You are invited to participate in creating the 32nd Biennial of Graphic Arts as part of the project To whom does this architecture belong? by artist Erica Ferrari!

This is an invitation to write your thoughts about the the city of Ljubljana, the public treatment of the architecture, heritage, sculptures, tourism. What do you think about how the city is evolving/changing? How does this affect you, your relation with the city, your daily routine. 

The sentences will be part of an artistic project by a Brazilian artist at the 23nd Biennial of Graphic Arts and will be written on the facade of Tivoli Mansion.

Please answer back this e-amil with one or more sentences it will stay in total anonimity you can write in english or slovenian.

We count with your thoughts! Thank you

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About the artist

Erica Ferrari (1981) lives and works in São Paulo, Brazil. She graduated in Visual Arts from the University of São Paulo with a BA in Sculpture. Her work focuses on the relationships between architecture, landscape and day-to-day life in the city. This includes a study of the historic and symbolic density of architectural structures, different representations of the idea of landscape and the elements that visually compose our understanding of what is constructed and what is natural. The pieces are presented as objects or panels, usually constructed of materials commonly used in houses and furniture like wood, plaster and formica.

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About the project To whom does this architecture belong?

Phrases collected, video intervention and souvenir

Architecture and its uses model life in the city. In a metropolis like São Paulo, in constant destruction and construction of its physical configuration, transience not only reflects the usually predatory dynamics of the real estate market, but also the lack of regulation and conservation of buildings and public spaces by the government. In this context of changes, how does the population express itself and consolidate its identity? One of the most interesting ways is graffiti. From the 1960s, the practice of writing over architecture became a symbol of political protest, a manifestation of identity and expression. The practice took its own characteristics in São Paulo, with the development of a specific spelling added to the challenge of writing in the high buildings of the city. In the last year, because of the tense political situation in Brazil, graffiti with political messages have reappeared strongly, particularly in the center of the city. The same practice of expression can be observed in Ljubljana, however, with some striking differences. As the center of the city has undergone a restoration process in recent years, the graffiti are not easily found there. Messages can be seen in the surrounding areas, in specific buildings that have not yet been "embellished" or in building sidings. Many of them refer to the anti-fascist struggle and the consolidation of Slovenian identity, a country that only gained independence in 1991.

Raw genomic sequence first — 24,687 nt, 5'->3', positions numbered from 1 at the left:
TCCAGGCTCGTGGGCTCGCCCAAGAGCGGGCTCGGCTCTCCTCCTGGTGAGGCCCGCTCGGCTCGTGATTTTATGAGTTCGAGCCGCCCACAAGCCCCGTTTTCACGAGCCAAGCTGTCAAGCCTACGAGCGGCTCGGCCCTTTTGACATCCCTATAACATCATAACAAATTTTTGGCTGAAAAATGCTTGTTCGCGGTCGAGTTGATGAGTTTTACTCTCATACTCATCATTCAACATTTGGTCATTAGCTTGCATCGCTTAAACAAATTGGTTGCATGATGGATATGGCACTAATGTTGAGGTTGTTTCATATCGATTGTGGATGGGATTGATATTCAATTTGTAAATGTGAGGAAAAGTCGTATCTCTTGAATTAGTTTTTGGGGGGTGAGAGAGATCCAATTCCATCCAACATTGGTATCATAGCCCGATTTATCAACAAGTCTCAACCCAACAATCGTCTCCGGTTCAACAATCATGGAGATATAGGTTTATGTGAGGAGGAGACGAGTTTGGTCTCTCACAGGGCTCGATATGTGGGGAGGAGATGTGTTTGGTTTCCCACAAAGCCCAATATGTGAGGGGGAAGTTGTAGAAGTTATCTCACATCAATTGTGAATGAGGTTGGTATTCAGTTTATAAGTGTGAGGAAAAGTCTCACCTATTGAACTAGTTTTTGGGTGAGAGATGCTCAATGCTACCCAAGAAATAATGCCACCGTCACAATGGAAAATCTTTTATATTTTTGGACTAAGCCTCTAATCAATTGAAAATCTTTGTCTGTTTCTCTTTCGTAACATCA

In this sense, we can think of this restoration of the center of Ljubljana as part of a global scenario of investments by governments to make cities more ecological, cultural and 'beautiful', thus becoming an attraction for private investments of all kinds and part of the tourism industry. If, on the one hand, this dynamic has immediate positive results in the economy and in the physical aspect of buildings, on the other hand, it can lead to the expulsion of the traditional inhabitants of the center and cause a lack of recognition of the population with that historical and primordial space.

In the project proposed here this context is the starting point to investigate the dubiousness of this process in the city, using the facade of the International Center of Graphic Arts - MGLC - as support. As a historical building of the XVIII century, like many other constructions of this type, the building is marked by the change of uses during its existence, being a residence of nobles, property of the Church, serving for state functions and now housing a museum. Due to its location, it can be seen in the distance in the middle of the vegetation of Tivoli Park. Taking advantage of this configuration, the facade of the building will be used as a screen for the display of phrases collected from residents of Ljubljana. This collection will be done in the most anonymous way possible, through a specific email. The idea is that the facade of historical construction becomes the vehicle of manifestation of the population's thinking about the current dynamics of the city and privileged support of claim and expression of identity. The sentences will be written in the style of the graffiti observed by the city, practice that revealing opinions using the architecture itself as a support.